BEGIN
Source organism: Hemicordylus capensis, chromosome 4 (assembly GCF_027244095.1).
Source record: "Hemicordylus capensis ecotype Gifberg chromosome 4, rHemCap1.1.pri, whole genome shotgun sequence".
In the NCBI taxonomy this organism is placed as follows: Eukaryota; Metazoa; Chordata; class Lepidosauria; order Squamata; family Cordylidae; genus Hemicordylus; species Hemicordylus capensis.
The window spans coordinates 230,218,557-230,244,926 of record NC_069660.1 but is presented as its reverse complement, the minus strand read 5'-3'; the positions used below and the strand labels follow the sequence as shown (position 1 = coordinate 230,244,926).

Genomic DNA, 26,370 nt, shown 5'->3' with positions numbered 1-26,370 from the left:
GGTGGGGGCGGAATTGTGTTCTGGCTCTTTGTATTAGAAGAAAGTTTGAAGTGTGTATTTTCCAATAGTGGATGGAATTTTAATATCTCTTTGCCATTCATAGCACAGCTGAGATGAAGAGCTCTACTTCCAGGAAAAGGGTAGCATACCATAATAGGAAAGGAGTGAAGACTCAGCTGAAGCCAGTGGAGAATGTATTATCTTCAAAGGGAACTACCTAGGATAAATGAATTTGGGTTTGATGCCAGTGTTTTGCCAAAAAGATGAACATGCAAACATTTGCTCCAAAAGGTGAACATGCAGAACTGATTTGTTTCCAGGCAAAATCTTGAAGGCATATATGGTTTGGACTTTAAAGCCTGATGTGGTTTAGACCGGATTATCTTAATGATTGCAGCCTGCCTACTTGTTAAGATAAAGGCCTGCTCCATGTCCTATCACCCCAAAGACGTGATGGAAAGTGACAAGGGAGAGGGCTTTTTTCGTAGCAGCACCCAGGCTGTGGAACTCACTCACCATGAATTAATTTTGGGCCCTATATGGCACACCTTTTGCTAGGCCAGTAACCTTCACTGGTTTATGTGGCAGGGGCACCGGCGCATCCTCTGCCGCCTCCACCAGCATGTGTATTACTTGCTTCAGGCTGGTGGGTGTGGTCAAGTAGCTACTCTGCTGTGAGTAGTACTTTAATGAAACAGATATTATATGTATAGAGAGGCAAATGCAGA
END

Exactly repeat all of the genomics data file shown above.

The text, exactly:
Source organism: Hemicordylus capensis, chromosome 4 (assembly GCF_027244095.1).
Source record: "Hemicordylus capensis ecotype Gifberg chromosome 4, rHemCap1.1.pri, whole genome shotgun sequence".
In the NCBI taxonomy this organism is placed as follows: Eukaryota; Metazoa; Chordata; class Lepidosauria; order Squamata; family Cordylidae; genus Hemicordylus; species Hemicordylus capensis.
The window spans coordinates 230,218,557-230,244,926 of record NC_069660.1 but is presented as its reverse complement, the minus strand read 5'-3'; the positions used below and the strand labels follow the sequence as shown (position 1 = coordinate 230,244,926).

Genomic DNA, 26,370 nt, shown 5'->3' with positions numbered 1-26,370 from the left:
GGTGGGGGCGGAATTGTGTTCTGGCTCTTTGTATTAGAAGAAAGTTTGAAGTGTGTATTTTCCAATAGTGGATGGAATTTTAATATCTCTTTGCCATTCATAGCACAGCTGAGATGAAGAGCTCTACTTCCAGGAAAAGGGTAGCATACCATAATAGGAAAGGAGTGAAGACTCAGCTGAAGCCAGTGGAGAATGTATTATCTTCAAAGGGAACTACCTAGGATAAATGAATTTGGGTTTGATGCCAGTGTTTTGCCAAAAAGATGAACATGCAAACATTTGCTCCAAAAGGTGAACATGCAGAACTGATTTGTTTCCAGGCAAAATCTTGAAGGCATATATGGTTTGGACTTTAAAGCCTGATGTGGTTTAGACCGGATTATCTTAATGATTGCAGCCTGCCTACTTGTTAAGATAAAGGCCTGCTCCATGTCCTATCACCCCAAAGACGTGATGGAAAGTGACAAGGGAGAGGGCTTTTTTCGTAGCAGCACCCAGGCTGTGGAACTCACTCACCATGAATTAATTTTGGGCCCTATATGGCACACCTTTTGCTAGGCCAGTAACCTTCACTGGTTTATGTGGCAGGGGCACCGGCGCATCCTCTGCCGCCTCCACCAGCATGTGTATTACTTGCTTCAGGCTGGTGGGTGTGGTCAAGTAGCTACTCTGCTGTGAGTAGTACTTTAATGAAACAGATATTATATGTATAGAGAGGCAAATGCAGA